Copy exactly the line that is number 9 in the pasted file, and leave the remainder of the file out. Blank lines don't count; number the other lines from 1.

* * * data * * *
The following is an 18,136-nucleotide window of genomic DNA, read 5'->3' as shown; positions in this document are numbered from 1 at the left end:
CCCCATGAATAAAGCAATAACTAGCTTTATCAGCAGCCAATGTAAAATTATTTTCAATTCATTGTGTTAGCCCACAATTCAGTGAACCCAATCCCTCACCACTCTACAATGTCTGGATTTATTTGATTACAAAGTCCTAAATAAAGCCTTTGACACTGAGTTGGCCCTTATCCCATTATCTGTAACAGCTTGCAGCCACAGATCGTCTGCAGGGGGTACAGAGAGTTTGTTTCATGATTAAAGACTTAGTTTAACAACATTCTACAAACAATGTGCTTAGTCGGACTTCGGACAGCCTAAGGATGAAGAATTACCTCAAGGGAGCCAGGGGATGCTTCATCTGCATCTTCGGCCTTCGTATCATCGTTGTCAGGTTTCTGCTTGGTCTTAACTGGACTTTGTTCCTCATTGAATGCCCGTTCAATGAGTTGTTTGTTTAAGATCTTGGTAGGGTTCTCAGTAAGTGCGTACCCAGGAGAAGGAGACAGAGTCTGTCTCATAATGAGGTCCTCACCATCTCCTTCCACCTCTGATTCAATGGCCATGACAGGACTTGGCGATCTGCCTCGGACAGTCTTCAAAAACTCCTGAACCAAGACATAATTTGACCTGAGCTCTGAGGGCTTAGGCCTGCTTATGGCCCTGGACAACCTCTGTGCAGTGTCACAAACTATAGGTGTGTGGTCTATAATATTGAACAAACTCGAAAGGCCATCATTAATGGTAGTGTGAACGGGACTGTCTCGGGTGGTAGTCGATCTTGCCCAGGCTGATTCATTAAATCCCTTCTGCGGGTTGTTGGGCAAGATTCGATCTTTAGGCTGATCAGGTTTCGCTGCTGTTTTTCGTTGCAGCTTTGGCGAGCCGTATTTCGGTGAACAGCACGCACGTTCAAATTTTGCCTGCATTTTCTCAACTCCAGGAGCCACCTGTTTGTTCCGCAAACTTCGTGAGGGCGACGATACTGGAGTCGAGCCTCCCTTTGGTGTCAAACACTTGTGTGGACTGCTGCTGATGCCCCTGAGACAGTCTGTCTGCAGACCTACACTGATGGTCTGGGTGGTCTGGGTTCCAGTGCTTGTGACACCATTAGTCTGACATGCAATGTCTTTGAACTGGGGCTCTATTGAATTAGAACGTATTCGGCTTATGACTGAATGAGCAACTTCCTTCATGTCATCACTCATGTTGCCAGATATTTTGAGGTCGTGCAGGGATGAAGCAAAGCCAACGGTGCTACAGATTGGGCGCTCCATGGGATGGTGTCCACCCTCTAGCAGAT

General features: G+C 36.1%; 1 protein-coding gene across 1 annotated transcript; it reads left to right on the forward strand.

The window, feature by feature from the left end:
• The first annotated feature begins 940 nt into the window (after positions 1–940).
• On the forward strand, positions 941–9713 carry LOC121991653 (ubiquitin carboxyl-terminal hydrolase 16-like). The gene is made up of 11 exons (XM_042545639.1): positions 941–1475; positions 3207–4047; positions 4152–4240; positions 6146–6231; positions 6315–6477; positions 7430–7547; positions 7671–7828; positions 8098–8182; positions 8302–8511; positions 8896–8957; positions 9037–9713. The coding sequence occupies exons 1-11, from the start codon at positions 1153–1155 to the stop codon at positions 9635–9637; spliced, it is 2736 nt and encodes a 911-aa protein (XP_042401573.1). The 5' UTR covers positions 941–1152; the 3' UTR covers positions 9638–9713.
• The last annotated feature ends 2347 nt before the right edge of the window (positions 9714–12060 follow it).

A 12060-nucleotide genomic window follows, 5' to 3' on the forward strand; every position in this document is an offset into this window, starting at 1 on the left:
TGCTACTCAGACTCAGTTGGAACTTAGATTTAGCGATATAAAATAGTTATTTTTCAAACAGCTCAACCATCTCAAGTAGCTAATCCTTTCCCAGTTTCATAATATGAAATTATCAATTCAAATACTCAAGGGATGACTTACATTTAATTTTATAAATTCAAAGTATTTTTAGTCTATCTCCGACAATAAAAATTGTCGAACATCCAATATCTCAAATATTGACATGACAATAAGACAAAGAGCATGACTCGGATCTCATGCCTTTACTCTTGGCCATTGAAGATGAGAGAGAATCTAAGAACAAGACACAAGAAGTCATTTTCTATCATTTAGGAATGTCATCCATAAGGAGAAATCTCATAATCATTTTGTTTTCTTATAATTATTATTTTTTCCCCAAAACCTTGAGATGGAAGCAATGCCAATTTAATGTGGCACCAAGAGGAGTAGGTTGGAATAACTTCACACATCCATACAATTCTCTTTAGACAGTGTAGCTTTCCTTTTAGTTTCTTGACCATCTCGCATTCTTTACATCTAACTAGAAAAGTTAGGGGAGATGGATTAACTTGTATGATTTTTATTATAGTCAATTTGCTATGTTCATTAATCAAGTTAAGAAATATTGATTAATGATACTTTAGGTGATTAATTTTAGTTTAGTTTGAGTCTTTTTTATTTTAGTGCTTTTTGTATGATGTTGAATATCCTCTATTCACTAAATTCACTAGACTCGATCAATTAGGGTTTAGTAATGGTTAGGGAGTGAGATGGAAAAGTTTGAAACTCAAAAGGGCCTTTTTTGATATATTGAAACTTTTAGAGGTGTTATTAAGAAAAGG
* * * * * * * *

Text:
TGCTACTCAGACTCAGTTGGAACTTAGATTTAGCGATATAAAATAGTTATTTTTCAAACAGCTCAACCATCTCAAGTAGCTAATCCTTTCCCAGTTTCATAATATGAAATTATCAATTCAAATACTCAAGGGATGACTTACATTTAATTTTATAAATTCAAAGTATTTTTAGTCTATCTCCGACAATAAAAATTGTCGAACATCCAATATCTCAAATATTGACATGACAATAAGACAAAGAGCATGACTCGGATCTCATGCCTTTACTCTTGGCCATTGAAGATGAGAGAGAATCTAAGAACAAGACACAAGAAGTCATTTTCTATCATTTAGGAATGTCATCCATAAGGAGAAATCTCATAATCATTTTGTTTTCTTATAATTATTATTTTTTCCCCAAAACCTTGAGATGGAAGCAATGCCAATTTAATGTGGCACCAAGAGGAGTAGGTTGGAATAACTTCACACATCCATACAATTCTCTTTAGACAGTGTAGCTTTCCTTTTAGTTTCTTGACCATCTCGCATTCTTTACATCTAACTAGAAAAGTTAGGGGAGATGGATTAACTTGTATGATTTTTATTATAGTCAATTTGCTATGTTCATTAATCAAGTTAAGAAATATTGATTAATGATACTTTAGGTGATTAATTTTAGTTTAGTTTGAGTCTTTTTTATTTTAGTGCTTTTTGTATGATGTTGAATATCCTCTATTCACTAAATTCACTAGACTCGATCAATTAGGGTTTAGTAATGGTTAGGGAGTGAGATGGAAAAGTTTGAAACTCAAAAGGGCCTTTTTTGATATATTGAAACTTTTAGAGGTGTTATTAAGAAAAGG